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State v. Mayernik

Court of Appeals of Ohio, Eleventh District, Trumbull

September 5, 2017

STATE OF OHIO, Plaintiff-Appellee,
v.
MICHELE RENEE MAYERNIK, Defendant-Appellant.

         Criminal Appeal from the Trumbull County Court of Common Pleas, Case No. 2015 CR 00666.

          Dennis Watkins, Trumbull County Prosecutor, and Ashleigh Musick, Assistant Prosecutor, Administration Building, Fourth (For Plaintiff-Appellee).

          Michael Partlow, Suite C, Kent, (For Defendant-Appellant).

          OPINION

          CYNTHIA WESTCOTT RICE, P.J.

         {¶1} Appellant, Michele R. Mayernik, pleaded no contest to one count of possession of drugs, a felony of the fifth degree, in violation of R.C. 2925.11(A) and (C)(2)(a). Prior to entering the plea, she filed a motion to suppress evidence, which was denied by judgment of the Trumbull County Court of Common Pleas. That judgment is the subject of the instant appeal. For the reasons discussed below, we affirm.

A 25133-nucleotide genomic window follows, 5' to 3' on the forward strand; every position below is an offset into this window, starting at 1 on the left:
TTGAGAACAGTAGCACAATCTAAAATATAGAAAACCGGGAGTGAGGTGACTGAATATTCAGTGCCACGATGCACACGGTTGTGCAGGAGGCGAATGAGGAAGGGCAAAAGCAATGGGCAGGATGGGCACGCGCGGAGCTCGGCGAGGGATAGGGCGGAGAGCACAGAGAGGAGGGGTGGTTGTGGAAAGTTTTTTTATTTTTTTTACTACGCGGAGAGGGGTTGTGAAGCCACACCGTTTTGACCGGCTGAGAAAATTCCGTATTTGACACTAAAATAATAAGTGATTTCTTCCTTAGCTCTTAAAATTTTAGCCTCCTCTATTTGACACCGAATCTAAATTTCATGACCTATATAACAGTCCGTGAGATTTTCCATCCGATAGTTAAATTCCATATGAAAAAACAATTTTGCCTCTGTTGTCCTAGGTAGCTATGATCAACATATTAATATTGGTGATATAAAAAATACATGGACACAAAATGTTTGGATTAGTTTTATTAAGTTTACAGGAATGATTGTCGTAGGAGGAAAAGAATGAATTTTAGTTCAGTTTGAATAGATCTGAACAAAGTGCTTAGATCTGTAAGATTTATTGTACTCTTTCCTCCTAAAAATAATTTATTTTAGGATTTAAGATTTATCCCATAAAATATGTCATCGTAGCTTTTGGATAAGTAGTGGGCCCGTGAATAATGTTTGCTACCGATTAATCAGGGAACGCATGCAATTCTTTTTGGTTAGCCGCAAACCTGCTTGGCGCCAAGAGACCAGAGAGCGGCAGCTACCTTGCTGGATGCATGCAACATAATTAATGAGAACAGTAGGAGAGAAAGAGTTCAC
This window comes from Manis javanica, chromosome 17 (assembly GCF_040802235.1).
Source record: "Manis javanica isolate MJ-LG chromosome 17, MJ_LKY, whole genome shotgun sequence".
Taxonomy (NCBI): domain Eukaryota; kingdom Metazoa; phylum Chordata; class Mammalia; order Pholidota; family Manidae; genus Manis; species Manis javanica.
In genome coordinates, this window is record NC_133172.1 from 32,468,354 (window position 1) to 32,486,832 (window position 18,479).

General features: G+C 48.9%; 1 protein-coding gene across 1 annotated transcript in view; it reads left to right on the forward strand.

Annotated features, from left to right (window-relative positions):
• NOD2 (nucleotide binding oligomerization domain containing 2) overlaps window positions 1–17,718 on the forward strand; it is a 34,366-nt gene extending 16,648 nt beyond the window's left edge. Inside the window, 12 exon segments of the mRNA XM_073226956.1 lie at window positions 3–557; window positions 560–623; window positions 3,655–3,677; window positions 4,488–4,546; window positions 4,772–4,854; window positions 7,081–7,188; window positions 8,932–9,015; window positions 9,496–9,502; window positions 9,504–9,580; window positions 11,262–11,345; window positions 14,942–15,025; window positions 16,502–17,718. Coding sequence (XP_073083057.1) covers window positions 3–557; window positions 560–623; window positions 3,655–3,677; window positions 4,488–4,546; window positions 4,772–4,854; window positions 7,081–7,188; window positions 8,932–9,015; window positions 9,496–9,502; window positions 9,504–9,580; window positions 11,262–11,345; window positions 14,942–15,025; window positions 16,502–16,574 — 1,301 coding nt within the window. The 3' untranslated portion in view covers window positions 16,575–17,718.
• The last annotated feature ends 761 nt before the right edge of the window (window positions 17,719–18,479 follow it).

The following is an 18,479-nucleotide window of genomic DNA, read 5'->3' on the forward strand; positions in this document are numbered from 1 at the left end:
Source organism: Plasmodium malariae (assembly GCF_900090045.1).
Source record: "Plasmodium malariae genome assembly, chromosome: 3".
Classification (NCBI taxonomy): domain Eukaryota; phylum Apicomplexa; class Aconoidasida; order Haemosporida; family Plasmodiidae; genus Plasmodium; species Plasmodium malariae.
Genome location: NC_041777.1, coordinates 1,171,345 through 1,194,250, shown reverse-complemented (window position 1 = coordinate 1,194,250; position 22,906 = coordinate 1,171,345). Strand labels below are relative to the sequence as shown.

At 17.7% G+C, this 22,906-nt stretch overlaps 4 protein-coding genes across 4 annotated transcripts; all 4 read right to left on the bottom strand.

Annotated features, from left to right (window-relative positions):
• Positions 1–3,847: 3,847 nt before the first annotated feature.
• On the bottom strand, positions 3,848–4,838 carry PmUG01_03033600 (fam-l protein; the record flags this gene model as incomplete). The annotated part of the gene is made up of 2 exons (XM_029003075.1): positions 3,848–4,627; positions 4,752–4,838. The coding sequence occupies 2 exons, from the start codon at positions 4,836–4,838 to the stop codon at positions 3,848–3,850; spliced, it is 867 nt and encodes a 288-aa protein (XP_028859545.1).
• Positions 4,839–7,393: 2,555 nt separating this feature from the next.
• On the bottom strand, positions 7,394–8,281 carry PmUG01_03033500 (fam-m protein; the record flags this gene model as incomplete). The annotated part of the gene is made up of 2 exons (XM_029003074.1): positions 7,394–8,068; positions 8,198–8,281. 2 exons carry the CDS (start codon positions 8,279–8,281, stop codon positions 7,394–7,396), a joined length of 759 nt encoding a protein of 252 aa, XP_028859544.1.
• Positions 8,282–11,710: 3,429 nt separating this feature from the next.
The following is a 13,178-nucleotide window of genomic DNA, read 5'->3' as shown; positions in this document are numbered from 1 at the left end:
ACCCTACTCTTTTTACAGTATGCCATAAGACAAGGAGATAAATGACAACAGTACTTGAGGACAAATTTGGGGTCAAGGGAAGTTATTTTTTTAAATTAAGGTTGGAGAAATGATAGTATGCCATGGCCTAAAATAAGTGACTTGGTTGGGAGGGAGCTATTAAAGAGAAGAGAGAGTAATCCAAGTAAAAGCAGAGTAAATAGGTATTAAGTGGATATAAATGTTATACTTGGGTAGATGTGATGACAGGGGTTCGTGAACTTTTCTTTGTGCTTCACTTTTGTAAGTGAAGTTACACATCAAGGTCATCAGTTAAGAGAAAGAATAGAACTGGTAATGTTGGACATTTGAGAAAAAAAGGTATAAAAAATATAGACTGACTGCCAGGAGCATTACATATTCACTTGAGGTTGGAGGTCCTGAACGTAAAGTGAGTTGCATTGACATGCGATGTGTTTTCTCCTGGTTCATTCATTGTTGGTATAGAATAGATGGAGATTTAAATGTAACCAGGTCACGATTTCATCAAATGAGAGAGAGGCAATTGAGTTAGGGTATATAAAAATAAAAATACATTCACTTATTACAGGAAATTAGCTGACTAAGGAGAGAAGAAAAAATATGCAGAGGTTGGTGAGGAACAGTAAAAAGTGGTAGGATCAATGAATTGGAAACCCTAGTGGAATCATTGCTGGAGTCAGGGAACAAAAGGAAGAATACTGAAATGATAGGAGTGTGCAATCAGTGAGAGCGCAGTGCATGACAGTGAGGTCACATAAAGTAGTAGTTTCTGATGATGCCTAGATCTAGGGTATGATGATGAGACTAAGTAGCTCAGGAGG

{¶2} On the night of July 9, 2015, Trooper John Lamm of the Ohio State Highway Patrol initiated a traffic stop of a vehicle with two occupants in Warren, Ohio. Prior to initiating the stop, the trooper first noticed the vehicle had a remarkably loud exhaust. While following the vehicle, it made a left turn onto Market Street into the curbside lane, instead of the left-most lane. The vehicle then made a second wide, right turn onto Elm Road into the left-most lane before veering into the curb lane without a signal. Trooper Lamm activated his lights and initiated the traffic stop.